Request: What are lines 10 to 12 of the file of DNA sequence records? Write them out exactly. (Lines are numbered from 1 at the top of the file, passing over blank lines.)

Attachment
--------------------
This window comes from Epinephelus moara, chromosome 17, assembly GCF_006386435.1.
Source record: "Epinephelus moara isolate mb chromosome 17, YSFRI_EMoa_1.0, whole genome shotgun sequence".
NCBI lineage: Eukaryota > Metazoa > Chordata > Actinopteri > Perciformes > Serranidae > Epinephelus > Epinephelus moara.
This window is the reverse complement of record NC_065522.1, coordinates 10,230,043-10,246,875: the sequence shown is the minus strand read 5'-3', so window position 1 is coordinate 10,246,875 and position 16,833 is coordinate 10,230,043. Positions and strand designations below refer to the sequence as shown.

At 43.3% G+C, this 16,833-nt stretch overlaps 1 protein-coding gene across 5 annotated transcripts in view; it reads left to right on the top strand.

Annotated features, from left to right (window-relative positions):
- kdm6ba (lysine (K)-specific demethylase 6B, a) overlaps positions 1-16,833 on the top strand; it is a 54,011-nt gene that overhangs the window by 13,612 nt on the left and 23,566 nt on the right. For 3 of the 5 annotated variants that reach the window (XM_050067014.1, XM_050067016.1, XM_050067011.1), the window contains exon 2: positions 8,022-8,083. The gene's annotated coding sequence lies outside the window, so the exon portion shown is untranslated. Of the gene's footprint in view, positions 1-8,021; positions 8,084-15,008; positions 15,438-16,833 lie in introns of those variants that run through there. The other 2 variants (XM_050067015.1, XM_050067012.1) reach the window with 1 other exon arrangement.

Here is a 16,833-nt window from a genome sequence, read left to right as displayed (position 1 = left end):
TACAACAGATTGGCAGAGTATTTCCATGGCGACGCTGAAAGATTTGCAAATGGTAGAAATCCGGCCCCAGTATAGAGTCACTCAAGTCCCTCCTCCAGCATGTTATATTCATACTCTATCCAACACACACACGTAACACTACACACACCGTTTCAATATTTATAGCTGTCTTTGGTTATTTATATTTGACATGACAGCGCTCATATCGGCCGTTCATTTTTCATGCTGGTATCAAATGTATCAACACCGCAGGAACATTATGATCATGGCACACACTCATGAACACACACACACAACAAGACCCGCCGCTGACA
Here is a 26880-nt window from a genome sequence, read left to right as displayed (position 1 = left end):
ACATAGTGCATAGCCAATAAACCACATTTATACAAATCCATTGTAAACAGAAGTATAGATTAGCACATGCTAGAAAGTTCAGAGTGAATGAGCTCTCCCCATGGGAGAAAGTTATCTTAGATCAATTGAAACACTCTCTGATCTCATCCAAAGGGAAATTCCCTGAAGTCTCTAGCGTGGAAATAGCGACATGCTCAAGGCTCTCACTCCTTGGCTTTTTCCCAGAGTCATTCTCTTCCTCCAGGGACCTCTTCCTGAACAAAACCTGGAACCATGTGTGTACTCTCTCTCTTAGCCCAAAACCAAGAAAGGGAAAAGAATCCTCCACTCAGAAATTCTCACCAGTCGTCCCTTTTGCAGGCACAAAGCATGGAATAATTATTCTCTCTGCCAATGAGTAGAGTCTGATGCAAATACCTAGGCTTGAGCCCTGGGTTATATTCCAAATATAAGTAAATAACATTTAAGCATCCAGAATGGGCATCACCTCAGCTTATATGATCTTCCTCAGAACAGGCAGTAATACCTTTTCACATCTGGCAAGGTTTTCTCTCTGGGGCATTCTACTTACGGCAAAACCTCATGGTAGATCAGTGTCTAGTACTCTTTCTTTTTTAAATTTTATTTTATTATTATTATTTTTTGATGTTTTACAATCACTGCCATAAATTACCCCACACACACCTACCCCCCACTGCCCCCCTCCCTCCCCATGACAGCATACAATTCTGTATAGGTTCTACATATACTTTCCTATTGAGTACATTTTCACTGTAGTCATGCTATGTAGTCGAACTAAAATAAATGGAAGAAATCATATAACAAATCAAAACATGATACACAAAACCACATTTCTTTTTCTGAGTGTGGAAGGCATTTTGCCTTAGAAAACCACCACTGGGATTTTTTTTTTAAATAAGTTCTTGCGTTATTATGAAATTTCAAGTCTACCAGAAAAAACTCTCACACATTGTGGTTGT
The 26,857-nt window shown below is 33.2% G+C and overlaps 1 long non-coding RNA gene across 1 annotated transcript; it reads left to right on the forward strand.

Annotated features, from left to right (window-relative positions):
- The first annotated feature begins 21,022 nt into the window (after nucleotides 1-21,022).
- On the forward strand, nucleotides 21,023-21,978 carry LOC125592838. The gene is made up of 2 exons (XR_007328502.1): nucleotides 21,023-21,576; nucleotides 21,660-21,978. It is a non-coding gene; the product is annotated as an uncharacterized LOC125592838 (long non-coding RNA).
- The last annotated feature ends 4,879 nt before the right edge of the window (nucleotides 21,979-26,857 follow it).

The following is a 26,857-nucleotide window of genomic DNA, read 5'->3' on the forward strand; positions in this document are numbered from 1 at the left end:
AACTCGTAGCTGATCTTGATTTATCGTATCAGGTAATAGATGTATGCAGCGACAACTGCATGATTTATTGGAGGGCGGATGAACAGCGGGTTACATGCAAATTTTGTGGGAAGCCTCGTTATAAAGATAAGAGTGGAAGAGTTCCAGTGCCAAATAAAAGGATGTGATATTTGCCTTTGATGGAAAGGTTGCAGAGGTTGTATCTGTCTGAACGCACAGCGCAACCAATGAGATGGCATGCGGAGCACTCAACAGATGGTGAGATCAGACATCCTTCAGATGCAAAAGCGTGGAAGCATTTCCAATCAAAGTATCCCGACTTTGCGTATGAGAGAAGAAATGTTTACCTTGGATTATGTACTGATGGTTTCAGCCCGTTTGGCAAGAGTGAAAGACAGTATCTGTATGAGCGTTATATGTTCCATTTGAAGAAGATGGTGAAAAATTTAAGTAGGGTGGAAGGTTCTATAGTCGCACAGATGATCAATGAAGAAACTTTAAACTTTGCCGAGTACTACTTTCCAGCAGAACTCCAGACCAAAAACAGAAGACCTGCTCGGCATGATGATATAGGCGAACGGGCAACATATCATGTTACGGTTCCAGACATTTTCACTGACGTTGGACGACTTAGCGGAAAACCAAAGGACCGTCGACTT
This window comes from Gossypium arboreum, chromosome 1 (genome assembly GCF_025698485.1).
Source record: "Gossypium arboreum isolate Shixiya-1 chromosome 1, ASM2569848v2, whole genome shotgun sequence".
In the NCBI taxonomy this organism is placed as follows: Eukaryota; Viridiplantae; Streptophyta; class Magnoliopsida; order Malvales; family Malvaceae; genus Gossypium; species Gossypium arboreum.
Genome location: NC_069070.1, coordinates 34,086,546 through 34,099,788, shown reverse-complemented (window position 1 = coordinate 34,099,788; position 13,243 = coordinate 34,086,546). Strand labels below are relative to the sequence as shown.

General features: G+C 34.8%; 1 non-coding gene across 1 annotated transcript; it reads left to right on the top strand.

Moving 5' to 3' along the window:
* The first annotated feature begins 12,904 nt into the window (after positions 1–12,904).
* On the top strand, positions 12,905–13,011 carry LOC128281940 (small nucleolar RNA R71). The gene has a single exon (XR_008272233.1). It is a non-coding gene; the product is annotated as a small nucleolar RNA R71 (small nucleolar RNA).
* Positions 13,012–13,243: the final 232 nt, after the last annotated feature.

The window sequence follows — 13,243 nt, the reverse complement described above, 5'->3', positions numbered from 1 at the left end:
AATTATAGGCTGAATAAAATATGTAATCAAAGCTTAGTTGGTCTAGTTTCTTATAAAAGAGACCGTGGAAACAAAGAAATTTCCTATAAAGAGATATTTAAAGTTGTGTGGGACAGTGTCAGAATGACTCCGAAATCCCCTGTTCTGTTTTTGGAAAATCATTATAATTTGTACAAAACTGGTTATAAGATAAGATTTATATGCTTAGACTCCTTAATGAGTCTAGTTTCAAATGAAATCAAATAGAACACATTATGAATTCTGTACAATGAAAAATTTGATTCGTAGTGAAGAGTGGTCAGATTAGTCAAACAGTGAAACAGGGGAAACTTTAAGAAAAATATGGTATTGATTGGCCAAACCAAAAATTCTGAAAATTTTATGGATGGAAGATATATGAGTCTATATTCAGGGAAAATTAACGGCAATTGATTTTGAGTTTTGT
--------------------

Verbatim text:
Here is a 26880-nt window from a genome sequence, read left to right as displayed (position 1 = left end):
ACATAGTGCATAGCCAATAAACCACATTTATACAAATCCATTGTAAACAGAAGTATAGATTAGCACATGCTAGAAAGTTCAGAGTGAATGAGCTCTCCCCATGGGAGAAAGTTATCTTAGATCAATTGAAACACTCTCTGATCTCATCCAAAGGGAAATTCCCTGAAGTCTCTAGCGTGGAAATAGCGACATGCTCAAGGCTCTCACTCCTTGGCTTTTTCCCAGAGTCATTCTCTTCCTCCAGGGACCTCTTCCTGAACAAAACCTGGAACCATGTGTGTACTCTCTCTCTTAGCCCAAAACCAAGAAAGGGAAAAGAATCCTCCACTCAGAAATTCTCACCAGTCGTCCCTTTTGCAGGCACAAAGCATGGAATAATTATTCTCTCTGCCAATGAGTAGAGTCTGATGCAAATACCTAGGCTTGAGCCCTGGGTTATATTCCAAATATAAGTAAATAACATTTAAGCATCCAGAATGGGCATCACCTCAGCTTATATGATCTTCCTCAGAACAGGCAGTAATACCTTTTCACATCTGGCAAGGTTTTCTCTCTGGGGCATTCTACTTACGGCAAAACCTCATGGTAGATCAGTGTCTAGTACTCTTTCTTTTTTAAATTTTATTTTATTATTATTATTTTTTGATGTTTTACAATCACTGCCATAAATTACCCCACACACACCTACCCCCCACTGCCCCCCTCCCTCCCCATGACAGCATACAATTCTGTATAGGTTCTACATATACTTTCCTATTGAGTACATTTTCACTGTAGTCATGCTATGTAGTCGAACTAAAATAAATGGAAGAAATCATATAACAAATCAAAACATGATACACAAAACCACATTTCTTTTTCTGAGTGTGGAAGGCATTTTGCCTTAGAAAACCACCACTGGGATTTTTTTTTTAAATAAGTTCTTGCGTTATTATGAAATTTCAAGTCTACCAGAAAAAACTCTCACACATTGTGGTTGT
The 26,857-nt window shown below is 33.2% G+C and overlaps 1 long non-coding RNA gene across 1 annotated transcript; it reads left to right on the forward strand.